Max Bell fixes the spelling on suicide notes
The Underachievers have long been my favorite members of Gotham’s new guard. Pro Era poorly paint by numbers laid in the ‘90s and I have yet to understand the adulation. A$AP Mob have a number of songs I enjoy, but much of their work (solo and collective) doesn’t merit repeat spins in the way that Indigoism and Lords of Flatbush do. Flatbush Zombies are a very close second, the closest analogue to The Underachievers because of their location, skills, and predilection for mind-altering psychedelics.
Still, The Underachievers have the most potent blend of lyrical ability, charisma, and drugged out third-eye philosophy. Their lifted trip is, in theory, aimed at attaining some semblance of spiritual and/or intellectual enlightenment. I identify with the end, the means, and the way they render both over beats that deftly straddle the line between the nostalgic and the modern (e.g. “The Mahdi”). Of the duo, AK is the most technically sound. And the little Issa Gold lacks in chops, he makes up for in ardor. Like many heralded duos, rap or otherwise, they bring out the best in one another while masking their respective shortcomings.
Conversations with a Butterfly, which dropped early this week, is Gold’s first solo mixtape. Here the third-eye rhetoric is traded for rhymes about he and his ‘butterfly.’ Though Gold doesn’t stray far from standard avowals of affection, he does an admirable job of delivering an authentic depiction of their tumultuous relationship.
“Lions Can’t Fly” deals with Gold’s efforts to hold on to the woman he knew before Brainfeeder and tours overseas, whereas “Pesadillas” finds him struggling to remain committed to her given his age and the hordes of opportunistic women that inevitably surround those with newfound success. Regardless of the predicament he relays on each track, Gold is honest and open. His flaws and insecurities are on front street, but the saccharine is nowhere in sight.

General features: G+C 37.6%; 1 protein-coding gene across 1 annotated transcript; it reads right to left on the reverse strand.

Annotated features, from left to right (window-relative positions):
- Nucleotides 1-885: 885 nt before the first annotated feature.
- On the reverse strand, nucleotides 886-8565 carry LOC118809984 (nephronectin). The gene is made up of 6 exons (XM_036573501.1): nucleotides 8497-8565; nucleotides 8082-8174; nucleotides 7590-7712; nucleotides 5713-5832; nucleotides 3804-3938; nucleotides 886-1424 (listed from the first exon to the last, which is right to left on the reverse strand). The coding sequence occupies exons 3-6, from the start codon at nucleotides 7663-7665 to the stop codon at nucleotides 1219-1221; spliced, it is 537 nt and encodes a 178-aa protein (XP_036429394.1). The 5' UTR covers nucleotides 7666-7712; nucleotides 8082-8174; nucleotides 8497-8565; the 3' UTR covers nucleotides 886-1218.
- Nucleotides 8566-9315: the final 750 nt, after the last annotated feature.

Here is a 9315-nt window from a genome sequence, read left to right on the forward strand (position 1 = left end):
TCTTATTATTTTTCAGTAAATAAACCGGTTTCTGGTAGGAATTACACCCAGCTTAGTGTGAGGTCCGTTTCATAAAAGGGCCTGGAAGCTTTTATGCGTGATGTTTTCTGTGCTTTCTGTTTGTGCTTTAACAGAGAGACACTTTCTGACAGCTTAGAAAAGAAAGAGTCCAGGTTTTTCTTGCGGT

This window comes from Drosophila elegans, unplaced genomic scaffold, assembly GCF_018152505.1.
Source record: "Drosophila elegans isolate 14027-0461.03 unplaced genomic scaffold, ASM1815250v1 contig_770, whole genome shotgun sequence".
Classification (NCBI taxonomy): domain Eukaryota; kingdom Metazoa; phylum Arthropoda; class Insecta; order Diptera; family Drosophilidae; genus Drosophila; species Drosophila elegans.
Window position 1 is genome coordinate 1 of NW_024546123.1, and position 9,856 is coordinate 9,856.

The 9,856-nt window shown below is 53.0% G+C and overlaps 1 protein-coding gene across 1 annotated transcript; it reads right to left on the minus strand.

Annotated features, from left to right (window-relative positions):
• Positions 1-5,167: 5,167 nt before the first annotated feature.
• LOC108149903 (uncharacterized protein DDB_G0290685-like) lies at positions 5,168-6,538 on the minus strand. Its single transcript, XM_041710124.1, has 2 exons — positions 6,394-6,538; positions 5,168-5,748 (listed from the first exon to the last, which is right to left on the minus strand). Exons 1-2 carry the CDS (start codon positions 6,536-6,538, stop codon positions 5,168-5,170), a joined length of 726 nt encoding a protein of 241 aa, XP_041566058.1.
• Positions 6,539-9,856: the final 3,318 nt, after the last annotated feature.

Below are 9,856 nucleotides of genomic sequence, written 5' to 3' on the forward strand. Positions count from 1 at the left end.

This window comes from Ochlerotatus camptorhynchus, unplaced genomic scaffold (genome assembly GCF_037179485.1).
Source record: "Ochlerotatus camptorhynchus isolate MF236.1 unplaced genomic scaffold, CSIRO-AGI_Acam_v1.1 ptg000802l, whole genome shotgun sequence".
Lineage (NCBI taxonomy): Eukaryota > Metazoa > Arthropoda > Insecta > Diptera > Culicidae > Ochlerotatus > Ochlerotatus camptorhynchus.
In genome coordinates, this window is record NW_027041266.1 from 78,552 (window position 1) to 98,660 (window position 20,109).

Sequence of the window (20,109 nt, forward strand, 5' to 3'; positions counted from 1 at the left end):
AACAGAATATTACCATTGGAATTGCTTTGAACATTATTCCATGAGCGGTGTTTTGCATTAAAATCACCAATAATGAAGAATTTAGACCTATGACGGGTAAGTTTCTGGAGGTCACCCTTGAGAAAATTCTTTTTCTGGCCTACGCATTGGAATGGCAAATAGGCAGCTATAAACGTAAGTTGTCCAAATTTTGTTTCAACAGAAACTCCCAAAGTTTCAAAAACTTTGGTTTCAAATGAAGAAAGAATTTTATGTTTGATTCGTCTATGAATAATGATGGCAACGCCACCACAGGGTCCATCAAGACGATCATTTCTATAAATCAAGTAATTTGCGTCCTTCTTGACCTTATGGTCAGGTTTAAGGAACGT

Given the content, the production is much softer than any previous Underachievers efforts. The blues guitar driven “Musical Chairs” is followed by “Phalipacoin,” which combines a smooth, mellow bass line with banging drums and soft choral cooing. “September 5” tempers the percussive clink characteristic of hard-nosed N.Y. raps of old with subdued chords and smooth sax. Then there’s the Thundercat produced “Lions Can’t Fly,” which sounds like bass centric, avant-garde jazz broadcast from the Tron universe. That Gold does his best to rap over a suite like this bodes well for the future.
Though Conversations with a Butterfly is short (under 30 minutes), this is unfortunately the first Underachiever’s project that wears a bit thin on repeat listens. Gold retains the same conviction that makes him so charismatic alongside AK, but the recurring problems with his girl can be monotonous. And there are times where platitudes prove a crutch. Really, relationship rap is just a difficult thing to do well, especially over the course of several songs.
Despite the aforementioned shortcomings, Gold’s solo mixtape serves as a welcome prelude to The Underachievers’ Brainfeeder debut, Cellar Door: Terminus Ut Exordium, which drops August 12th. Ideally, his chemistry with AK will remain as strong as its always been.